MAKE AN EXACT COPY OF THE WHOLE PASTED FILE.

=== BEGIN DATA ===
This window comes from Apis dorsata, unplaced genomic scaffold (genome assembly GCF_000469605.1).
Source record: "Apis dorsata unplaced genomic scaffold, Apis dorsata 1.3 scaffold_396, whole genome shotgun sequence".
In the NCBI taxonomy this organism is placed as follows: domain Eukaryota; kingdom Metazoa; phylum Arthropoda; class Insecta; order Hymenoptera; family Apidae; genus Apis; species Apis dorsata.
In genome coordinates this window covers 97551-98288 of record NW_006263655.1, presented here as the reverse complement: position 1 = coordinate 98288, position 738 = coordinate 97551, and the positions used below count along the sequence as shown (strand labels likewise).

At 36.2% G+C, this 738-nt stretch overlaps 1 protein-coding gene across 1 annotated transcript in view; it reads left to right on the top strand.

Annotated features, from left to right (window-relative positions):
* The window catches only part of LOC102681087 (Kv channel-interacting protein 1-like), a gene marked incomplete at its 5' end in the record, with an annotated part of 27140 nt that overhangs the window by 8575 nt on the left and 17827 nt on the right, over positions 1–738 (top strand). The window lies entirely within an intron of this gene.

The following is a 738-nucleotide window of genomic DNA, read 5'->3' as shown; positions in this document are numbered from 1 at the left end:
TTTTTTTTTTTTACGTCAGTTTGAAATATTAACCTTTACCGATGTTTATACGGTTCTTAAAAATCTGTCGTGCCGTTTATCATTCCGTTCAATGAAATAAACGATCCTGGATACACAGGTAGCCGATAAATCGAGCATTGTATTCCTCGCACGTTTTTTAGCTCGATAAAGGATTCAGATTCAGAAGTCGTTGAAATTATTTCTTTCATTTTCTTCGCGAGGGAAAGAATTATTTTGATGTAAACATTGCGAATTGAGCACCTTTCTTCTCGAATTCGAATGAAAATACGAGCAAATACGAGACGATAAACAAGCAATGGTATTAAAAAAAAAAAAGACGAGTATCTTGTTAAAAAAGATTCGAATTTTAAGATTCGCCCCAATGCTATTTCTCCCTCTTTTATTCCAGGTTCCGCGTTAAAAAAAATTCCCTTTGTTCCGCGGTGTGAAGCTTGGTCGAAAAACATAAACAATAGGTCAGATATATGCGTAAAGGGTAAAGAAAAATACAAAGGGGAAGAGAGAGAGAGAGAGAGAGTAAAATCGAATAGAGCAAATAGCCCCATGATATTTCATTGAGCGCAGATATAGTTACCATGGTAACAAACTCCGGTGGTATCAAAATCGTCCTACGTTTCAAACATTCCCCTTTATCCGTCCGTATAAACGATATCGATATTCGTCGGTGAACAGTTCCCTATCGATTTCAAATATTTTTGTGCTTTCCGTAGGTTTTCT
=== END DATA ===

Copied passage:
This window comes from Apis dorsata, unplaced genomic scaffold (genome assembly GCF_000469605.1).
Source record: "Apis dorsata unplaced genomic scaffold, Apis dorsata 1.3 scaffold_396, whole genome shotgun sequence".
In the NCBI taxonomy this organism is placed as follows: domain Eukaryota; kingdom Metazoa; phylum Arthropoda; class Insecta; order Hymenoptera; family Apidae; genus Apis; species Apis dorsata.
In genome coordinates this window covers 97551-98288 of record NW_006263655.1, presented here as the reverse complement: position 1 = coordinate 98288, position 738 = coordinate 97551, and the positions used below count along the sequence as shown (strand labels likewise).

At 36.2% G+C, this 738-nt stretch overlaps 1 protein-coding gene across 1 annotated transcript in view; it reads left to right on the top strand.

Annotated features, from left to right (window-relative positions):
* The window catches only part of LOC102681087 (Kv channel-interacting protein 1-like), a gene marked incomplete at its 5' end in the record, with an annotated part of 27140 nt that overhangs the window by 8575 nt on the left and 17827 nt on the right, over positions 1–738 (top strand). The window lies entirely within an intron of this gene.

The following is a 738-nucleotide window of genomic DNA, read 5'->3' as shown; positions in this document are numbered from 1 at the left end:
TTTTTTTTTTTTACGTCAGTTTGAAATATTAACCTTTACCGATGTTTATACGGTTCTTAAAAATCTGTCGTGCCGTTTATCATTCCGTTCAATGAAATAAACGATCCTGGATACACAGGTAGCCGATAAATCGAGCATTGTATTCCTCGCACGTTTTTTAGCTCGATAAAGGATTCAGATTCAGAAGTCGTTGAAATTATTTCTTTCATTTTCTTCGCGAGGGAAAGAATTATTTTGATGTAAACATTGCGAATTGAGCACCTTTCTTCTCGAATTCGAATGAAAATACGAGCAAATACGAGACGATAAACAAGCAATGGTATTAAAAAAAAAAAAGACGAGTATCTTGTTAAAAAAGATTCGAATTTTAAGATTCGCCCCAATGCTATTTCTCCCTCTTTTATTCCAGGTTCCGCGTTAAAAAAAATTCCCTTTGTTCCGCGGTGTGAAGCTTGGTCGAAAAACATAAACAATAGGTCAGATATATGCGTAAAGGGTAAAGAAAAATACAAAGGGGAAGAGAGAGAGAGAGAGAGAGTAAAATCGAATAGAGCAAATAGCCCCATGATATTTCATTGAGCGCAGATATAGTTACCATGGTAACAAACTCCGGTGGTATCAAAATCGTCCTACGTTTCAAACATTCCCCTTTATCCGTCCGTATAAACGATATCGATATTCGTCGGTGAACAGTTCCCTATCGATTTCAAATATTTTTGTGCTTTCCGTAGGTTTTCT